ESSEX MIND AND SPIRIT
We are a community organisation that supports people by raising awareness of spiritual care in Mental Health recovery.
An important part of this work includes promoting respect for people’s beliefs and practices from faith traditions other than their own. This includes those beliefs of people who claim no religious affiliation…
We are currently developing our social media platforms. As soon as they’re ready we’ll let you know through our newsletters and the Apps themselves…
Welcome to the Mid Essex Cluster Group page! I’m Ivor Moody and the Chair of Essex Mind and Spirit, and am also the convenor for the local Mid Essex Cluster Group, one of five which are spread throughout the County of Essex. Our aim is to raise awareness locally of faith and spirituality issues and relationships between mental health issues and recovery.
At the moment the Mid Essex Cluster Group is in the process of being re-
On 19th May the Mid Essex Branch of Essex Mind and Spirit was relaunched at a meeting focusing on mental health and well being. It coincided with the beginning of Mental Health Awareness Week. The meeting was attended by members of the Cathedral congregation and other parish churches whose role involved some aspect of outreach and pastoral care.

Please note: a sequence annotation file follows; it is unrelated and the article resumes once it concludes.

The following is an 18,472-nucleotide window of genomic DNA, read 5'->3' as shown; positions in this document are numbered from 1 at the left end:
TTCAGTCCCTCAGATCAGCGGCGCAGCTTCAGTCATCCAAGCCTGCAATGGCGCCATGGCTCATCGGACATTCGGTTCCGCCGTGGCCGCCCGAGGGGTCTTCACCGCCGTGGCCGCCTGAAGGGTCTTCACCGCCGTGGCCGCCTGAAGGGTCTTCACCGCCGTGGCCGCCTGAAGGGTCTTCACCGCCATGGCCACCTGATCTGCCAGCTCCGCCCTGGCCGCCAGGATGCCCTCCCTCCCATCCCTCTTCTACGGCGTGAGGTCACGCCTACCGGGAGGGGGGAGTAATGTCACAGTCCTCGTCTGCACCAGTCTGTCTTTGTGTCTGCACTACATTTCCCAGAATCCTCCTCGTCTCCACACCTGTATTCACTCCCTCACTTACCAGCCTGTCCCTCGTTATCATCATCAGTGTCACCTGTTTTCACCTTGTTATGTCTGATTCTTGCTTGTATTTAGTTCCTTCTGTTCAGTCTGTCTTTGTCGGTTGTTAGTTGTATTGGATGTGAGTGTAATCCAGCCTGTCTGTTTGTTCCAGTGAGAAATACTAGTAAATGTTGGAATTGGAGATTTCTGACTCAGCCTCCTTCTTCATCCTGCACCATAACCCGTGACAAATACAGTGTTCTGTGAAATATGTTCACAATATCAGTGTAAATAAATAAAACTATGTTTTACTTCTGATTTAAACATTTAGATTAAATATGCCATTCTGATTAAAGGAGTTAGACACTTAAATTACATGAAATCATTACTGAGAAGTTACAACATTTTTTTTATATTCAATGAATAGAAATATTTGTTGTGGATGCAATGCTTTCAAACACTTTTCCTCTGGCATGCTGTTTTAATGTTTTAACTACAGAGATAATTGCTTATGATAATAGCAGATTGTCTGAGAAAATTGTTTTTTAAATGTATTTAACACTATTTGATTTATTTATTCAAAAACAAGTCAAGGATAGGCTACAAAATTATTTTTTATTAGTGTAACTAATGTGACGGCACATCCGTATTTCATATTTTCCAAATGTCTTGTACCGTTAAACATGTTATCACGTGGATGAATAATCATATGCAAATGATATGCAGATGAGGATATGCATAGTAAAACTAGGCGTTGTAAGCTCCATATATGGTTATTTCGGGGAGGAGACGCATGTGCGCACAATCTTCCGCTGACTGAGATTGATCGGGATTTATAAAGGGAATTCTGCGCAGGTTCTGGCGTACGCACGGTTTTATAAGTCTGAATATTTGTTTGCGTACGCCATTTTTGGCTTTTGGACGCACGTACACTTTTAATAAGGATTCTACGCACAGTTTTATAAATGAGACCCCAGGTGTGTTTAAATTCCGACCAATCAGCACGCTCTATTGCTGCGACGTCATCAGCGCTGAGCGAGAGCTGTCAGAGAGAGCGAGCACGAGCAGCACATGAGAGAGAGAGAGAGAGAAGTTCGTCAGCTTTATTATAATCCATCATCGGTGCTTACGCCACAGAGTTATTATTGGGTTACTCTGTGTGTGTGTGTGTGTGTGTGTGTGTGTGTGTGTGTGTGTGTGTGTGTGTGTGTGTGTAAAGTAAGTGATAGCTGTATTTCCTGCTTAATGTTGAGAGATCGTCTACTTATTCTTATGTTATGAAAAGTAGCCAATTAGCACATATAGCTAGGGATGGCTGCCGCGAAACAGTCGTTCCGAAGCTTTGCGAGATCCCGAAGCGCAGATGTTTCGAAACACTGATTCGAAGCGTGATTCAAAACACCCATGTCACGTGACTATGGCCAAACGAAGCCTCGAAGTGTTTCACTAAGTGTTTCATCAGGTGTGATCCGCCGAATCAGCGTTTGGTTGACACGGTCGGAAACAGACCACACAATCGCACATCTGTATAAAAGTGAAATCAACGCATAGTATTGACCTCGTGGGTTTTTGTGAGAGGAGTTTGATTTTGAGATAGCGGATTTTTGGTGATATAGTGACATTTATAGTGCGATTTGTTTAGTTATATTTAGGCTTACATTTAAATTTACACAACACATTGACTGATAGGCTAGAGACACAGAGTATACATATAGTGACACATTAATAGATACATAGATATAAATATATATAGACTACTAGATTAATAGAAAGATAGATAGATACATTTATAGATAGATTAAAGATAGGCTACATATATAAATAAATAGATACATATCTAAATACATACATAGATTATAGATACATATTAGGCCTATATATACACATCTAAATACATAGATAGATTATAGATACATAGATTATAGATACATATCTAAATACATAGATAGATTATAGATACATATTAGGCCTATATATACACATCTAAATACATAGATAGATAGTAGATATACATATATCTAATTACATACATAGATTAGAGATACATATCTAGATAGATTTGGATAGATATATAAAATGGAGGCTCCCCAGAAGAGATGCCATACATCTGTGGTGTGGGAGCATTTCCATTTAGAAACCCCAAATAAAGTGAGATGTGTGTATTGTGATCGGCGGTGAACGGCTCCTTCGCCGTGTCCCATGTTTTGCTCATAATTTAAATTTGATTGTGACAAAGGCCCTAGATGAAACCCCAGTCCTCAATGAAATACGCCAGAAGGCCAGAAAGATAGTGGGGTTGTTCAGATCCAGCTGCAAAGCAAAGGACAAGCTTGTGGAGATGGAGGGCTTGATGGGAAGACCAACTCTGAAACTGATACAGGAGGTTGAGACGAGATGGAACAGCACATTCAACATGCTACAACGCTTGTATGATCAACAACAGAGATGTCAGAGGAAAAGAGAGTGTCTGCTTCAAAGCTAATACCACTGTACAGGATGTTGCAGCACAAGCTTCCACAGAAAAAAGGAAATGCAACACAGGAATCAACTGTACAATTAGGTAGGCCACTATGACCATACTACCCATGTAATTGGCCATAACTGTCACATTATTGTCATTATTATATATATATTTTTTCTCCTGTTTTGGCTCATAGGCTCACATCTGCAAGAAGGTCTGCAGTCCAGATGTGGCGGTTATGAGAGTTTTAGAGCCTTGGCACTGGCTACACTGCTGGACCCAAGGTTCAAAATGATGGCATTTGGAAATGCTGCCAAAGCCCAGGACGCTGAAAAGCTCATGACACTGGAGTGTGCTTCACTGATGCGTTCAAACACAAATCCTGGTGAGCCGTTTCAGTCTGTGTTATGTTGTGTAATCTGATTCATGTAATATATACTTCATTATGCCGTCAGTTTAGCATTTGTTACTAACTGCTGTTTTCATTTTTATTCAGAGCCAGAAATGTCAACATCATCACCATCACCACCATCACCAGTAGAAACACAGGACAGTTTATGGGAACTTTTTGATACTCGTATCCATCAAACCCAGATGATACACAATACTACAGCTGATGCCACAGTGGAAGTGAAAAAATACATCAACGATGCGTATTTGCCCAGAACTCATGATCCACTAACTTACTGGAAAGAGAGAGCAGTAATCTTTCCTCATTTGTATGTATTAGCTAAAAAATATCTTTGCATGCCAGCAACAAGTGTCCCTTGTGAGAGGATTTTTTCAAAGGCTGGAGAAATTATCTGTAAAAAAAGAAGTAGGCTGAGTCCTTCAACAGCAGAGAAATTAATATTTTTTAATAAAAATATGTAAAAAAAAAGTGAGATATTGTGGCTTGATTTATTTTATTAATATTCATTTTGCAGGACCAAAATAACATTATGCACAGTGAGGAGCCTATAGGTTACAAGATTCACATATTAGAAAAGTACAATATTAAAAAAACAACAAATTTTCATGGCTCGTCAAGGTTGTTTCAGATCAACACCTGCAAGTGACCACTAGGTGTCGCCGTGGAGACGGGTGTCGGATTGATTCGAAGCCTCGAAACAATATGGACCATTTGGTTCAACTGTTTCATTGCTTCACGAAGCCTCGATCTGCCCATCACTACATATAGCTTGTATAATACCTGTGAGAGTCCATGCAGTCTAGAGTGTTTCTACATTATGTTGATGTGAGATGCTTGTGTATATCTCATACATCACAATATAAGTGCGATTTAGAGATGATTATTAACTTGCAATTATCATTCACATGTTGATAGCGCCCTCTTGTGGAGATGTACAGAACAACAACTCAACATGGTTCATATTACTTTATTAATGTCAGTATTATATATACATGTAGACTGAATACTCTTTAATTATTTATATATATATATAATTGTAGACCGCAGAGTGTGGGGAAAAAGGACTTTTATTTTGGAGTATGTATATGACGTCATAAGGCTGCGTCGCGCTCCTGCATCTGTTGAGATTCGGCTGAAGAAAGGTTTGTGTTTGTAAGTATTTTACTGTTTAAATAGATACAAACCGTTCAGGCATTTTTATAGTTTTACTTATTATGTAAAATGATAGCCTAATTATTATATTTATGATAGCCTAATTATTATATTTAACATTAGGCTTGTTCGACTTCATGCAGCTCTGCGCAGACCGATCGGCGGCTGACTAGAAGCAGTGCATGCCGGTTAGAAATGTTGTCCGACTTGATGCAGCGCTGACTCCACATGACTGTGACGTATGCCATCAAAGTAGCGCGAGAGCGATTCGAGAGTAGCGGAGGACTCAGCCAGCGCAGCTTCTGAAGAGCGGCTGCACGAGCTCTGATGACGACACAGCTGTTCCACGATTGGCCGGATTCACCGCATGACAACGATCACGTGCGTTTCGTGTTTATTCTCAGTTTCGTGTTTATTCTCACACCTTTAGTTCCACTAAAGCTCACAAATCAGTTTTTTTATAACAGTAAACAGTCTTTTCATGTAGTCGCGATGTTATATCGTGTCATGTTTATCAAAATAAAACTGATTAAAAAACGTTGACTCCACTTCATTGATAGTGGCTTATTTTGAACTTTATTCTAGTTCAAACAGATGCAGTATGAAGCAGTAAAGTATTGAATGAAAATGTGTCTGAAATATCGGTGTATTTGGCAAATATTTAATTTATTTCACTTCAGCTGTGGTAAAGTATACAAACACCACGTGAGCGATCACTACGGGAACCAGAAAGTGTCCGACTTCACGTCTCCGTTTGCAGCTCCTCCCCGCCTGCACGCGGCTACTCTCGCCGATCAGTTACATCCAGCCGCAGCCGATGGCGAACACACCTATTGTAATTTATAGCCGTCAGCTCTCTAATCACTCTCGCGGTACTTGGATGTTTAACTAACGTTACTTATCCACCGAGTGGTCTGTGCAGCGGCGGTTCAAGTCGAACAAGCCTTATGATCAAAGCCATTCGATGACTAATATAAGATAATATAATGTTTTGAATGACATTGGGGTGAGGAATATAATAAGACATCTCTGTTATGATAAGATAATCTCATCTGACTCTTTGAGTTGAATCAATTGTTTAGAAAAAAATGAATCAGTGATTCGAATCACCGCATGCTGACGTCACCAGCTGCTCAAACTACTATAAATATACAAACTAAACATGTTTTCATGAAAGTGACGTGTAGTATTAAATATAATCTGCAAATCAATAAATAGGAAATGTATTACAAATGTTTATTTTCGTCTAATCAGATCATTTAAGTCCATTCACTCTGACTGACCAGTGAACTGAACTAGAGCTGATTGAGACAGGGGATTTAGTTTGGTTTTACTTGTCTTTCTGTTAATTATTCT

Our speaker was Sue Sullivan who is the adult services manager of Mid and North Essex Mind. Sue began by talking about stress, which was the theme of the awareness week and how this could lead onto depression. She then discussed how we might recognise changes in our own or other’s behaviour, habits and even body language that might indicate changes in mental health and well being. Sue also talked about how we think can be influenced by changes in our mental health and how, for example, simple everyday challenges which we would normally cope with can seem insurmountable when we have low mood.
Finally Sue also introduced us to the 5 ways to well being: Connect, Be Active, Learn, Give, Take Notice. She explained how we can improve our mental well being by seeking out the company of other people, keeping physically active, learning something new, giving some of our time to volunteering and finally stopping some time and just being aware of what is happening in the present moment, taking note of our surroundings and what we are experiencing through our senses, not always taken up with thoughts about what has happened or worrying about the future.
The talk was very well received and there were a lot of questions during the talk much discussion afterwards. Members of the audience thought that it had been really helpful and said what they had learnt would be useful to them and the people they came in contact with, not only family and friends, but those they encountered through their roles within their church communities. There was a lot of interest in the possibility of future talks about mental health related issues.